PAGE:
Games that rely on players to take advantage of opportunity tend towards engine (and deck) builders, where the inherent value of something (actions, items, resources) is generally tightly balanced but the value that it has to you will vary depending on your strategy. This falls into the category of instrumental value.
Paladins of West Kingdom and Everdell are two games that immediately came to mind when I think of games of opportunity. In both games there are very few actions that are hugely over or underpowered – no must have cards or huge first player advantage. Which actions you want to take will depend quite heavily on how much you value that action, but also on how much other players value that action (as they may take it before you can).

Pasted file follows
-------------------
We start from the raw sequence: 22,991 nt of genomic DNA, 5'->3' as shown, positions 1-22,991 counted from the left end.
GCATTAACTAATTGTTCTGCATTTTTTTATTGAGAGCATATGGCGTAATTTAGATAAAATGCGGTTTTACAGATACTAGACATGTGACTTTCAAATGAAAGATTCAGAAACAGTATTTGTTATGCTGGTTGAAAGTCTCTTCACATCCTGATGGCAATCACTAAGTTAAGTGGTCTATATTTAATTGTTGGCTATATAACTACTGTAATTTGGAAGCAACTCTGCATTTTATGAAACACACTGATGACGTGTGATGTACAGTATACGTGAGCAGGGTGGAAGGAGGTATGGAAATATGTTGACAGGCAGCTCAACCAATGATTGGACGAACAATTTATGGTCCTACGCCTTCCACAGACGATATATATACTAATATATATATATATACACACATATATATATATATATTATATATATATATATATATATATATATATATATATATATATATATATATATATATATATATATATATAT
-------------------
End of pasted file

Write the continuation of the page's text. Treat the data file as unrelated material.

I’ve noticed that games like this tend to follow a similar learning curve:
In the first game the overall points scored are low, because players don’t yet know how to optimise their actions
In the second game, points scored are high because players know how to strategise and optimise
By the third game points scored are lower than in game 2. This seeming paradox is because as player skill improves there is more chance of a valuable opportunity being lost to an opponent, and so timing factors can force suboptimal plays.
Games that reward taking advantage of opportunity give players a fairly broad scope in how they achieve victory, and usually push towards deeper synergistic play. This means that players are rewarded for identifying and pursuing a strategy with the least competition for resources (action spaces, cards etc.) from other players.